Domain controller

From Wikipedia, the free encyclopedia

A domain controller (DC) is a server[1][2] that responds to security authentication requests within a computer network domain. It is a network server that is responsible for allowing host access to domain resources. It authenticates users, stores user account information and enforces security policy for a domain.[3] It is most commonly implemented in Microsoft Windows environments (see Domain controller (Windows)), where it is the centerpiece of the Windows Active Directory service. However, non-Windows domain controllers can be established via identity management software such as Samba and Red Hat FreeIPA.


The software and operating system used to run a domain controller usually consists of several key components shared across platforms. This includes the operating system (usually Windows Server or Linux), an LDAP service (Red Hat Directory Server, etc.), a network time service (ntpd, chrony, etc.), and a computer network authentication protocol (usually Kerberos).[4] Other components, such as a public key infrastructure (Active Directory Certificate Services, DogTag, OpenSSL) service and Domain Name System (Windows DNS or BIND) may also be included on the same server or on another domain-joined server.[5]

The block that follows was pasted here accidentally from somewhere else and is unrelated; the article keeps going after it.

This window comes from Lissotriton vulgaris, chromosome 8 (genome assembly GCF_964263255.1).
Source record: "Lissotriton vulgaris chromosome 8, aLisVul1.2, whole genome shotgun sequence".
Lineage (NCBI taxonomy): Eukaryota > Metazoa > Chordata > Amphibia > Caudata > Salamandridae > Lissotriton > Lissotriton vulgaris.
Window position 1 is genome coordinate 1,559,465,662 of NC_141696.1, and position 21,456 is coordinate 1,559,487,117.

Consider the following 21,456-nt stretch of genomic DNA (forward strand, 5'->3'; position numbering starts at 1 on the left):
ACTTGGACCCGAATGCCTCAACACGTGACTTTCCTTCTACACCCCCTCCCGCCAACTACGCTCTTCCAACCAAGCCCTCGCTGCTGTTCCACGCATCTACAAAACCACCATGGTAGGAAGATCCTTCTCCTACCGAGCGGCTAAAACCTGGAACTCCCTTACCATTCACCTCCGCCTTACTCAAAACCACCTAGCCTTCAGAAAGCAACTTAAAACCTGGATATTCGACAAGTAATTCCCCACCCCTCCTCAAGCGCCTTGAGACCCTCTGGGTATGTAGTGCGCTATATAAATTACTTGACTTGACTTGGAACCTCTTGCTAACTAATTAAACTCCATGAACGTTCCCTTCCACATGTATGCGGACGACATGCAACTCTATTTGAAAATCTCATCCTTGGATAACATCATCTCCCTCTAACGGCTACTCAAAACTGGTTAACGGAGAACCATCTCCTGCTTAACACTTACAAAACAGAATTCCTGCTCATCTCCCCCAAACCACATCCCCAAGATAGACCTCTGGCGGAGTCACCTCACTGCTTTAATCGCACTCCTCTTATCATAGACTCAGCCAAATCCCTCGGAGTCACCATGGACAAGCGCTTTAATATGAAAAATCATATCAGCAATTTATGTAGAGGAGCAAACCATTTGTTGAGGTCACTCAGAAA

Domain controllers are typically deployed as a cluster to ensure high-availability and maximize reliability. In a Windows environment, one domain controller serves as the Primary Domain Controller (PDC) and all other servers promoted to domain controller status in the domain server as a Backup Domain Controller (BDC).[6] In Unix-based environments, one machine serves as the master domain controller and others serve as replica domain controllers, periodically replicating database information from the main domain controller and storing it in a read-only format.[7]

See also[edit]


  1. ^ "Domain Controller Roles". Microsoft TechNet. Retrieved Dec 4, 2009.
  2. ^ "Domain Controller Roles". Windows Server 2003 Technical Reference. Microsoft TechNet. 2010-06-03. Retrieved 2012-11-21.
  3. ^ "14.3.3. Domain Controller".
  4. ^ "Chapter 1. Introduction to FreeIPA". Archived from the original on 2022-04-07. Retrieved 2020-01-02.
  5. ^ "How to Find Expired Domains". Domain Hunting Guides. 2023-02-06. Retrieved 2023-04-15.
  6. ^ "Domain Controller Roles". Microsoft Tech net 3 June 2010. Retrieved 13 February 2011.
  7. ^ "V4/Replica Setup - FreeIPA".